Many kids, including young children, spend their days using iPads, iPods, and iPhones, some even using educational apps their parents have downloaded on the devices. That's made it difficult for anyone other than Apple to reach the coveted youth market, even if some no doubt make use of Samsung phones and Amazon Fire tablets.
To capture the attention of kids, it seems like you'll have to think big, which is exactly what educational tablet maker Nabi is doing with its latest tablets. Dubbed the not-so-surprisingly Big Tab, the new Android slates are super-sized: available in either 20-inch or 24-inch models. At those sizes, they join other "tabletop PCs" like the Acer Z3-600, Dell XPS 18, HP Envy Rove, and Lenovo Horizon.
Those tablets, to use the term loosely, are all Windows 8 devices. The Big Tab, on the other hand, continues parent company Fuhu's tradition of using Android to power its Nabi educational tablets. That's because the company has produced the Blue Morpho skinning of the OS to make it kid friendly; the newest version overlays the latest version of Android, Kitkat 4.4, which is included on the Big Tab.
While some of the Big Tab's internal components are typical of Android tablets -- Nvidia Tegra 4 processor, 16GB of built-in storage, 2GB of RAM -- there are, of course, the big touchscreens that set them apart. The 20-inch version offers a resolution of 1,600x900, and the 24-inch model features 1,920x1,080, or full 1080p HD, resolution. The massive displays make it easier to use Nabi's multiplayer games (like air hockey and board games) as part of the included Game Room suite.
Other built-in software includes a variety of classic games, 35 interactive books, children's videos from Disney and Cartoon Network, Dream Pro Studio media-creation tools, and Wings Learning System, which comes with thousands of lessons and questions for elementary-school-level math, reading, and writing. There's also an app store to download more content, and Nabi emphasizes the parental controls it has put in place to cover everything from monitoring children's screen time to supervising kids' access to the company's Konnect social network.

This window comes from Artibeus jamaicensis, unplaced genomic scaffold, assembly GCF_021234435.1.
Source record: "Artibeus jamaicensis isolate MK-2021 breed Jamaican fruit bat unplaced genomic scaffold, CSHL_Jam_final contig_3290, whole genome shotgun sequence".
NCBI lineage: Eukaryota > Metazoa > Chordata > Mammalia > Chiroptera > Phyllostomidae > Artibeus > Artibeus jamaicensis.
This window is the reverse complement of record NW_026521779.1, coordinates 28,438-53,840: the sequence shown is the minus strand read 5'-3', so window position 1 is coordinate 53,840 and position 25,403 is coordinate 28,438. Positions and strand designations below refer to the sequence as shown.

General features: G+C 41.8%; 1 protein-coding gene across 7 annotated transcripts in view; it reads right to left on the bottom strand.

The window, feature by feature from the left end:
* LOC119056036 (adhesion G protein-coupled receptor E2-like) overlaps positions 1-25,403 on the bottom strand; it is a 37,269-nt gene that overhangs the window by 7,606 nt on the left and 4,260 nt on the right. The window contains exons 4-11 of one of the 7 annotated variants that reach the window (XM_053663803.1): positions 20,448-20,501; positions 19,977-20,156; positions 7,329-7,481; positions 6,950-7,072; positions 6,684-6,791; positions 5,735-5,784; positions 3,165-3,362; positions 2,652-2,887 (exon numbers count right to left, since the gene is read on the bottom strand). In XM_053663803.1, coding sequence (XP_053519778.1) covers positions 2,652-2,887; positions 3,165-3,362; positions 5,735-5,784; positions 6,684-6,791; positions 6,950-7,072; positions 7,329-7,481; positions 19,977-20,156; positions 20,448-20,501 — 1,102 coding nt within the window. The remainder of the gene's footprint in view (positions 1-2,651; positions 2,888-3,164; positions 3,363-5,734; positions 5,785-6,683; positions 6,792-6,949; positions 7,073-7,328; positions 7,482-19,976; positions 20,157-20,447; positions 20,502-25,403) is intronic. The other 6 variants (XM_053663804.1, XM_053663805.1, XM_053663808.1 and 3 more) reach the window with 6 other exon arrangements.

There are a couple of major limitations to the Big Tab. Perhaps to address parental oversight concerns, there is no external SD card slot to provide additional storage as is included on almost all other Android tablets. (Of course, users of iPads will be used to this lack of expandability.) Nabi also includes a battery that it calls "short-term," which is another way of saying that you should expect to plug your Big Tab in if kids plan to use it for more than a half hour at a time. This should come as no surprise given the huge power draw the big screens must be, but it certainly further limits the Big Tab's portability.
When they arrive sometime this fall, the Big Tab tablets will be available for $449 for the 20-inch model and $549 for the 24-inch edition. While that's competitvely priced compared to a new iPad, it's certainly more expensive than almost all Android tablets -- can the Big Tab's giant display and kid-friendly ecosystem compensate for the outlay? For some first-hand impressions of the Big Tab, head over to our sister site CNET for its preview of the device.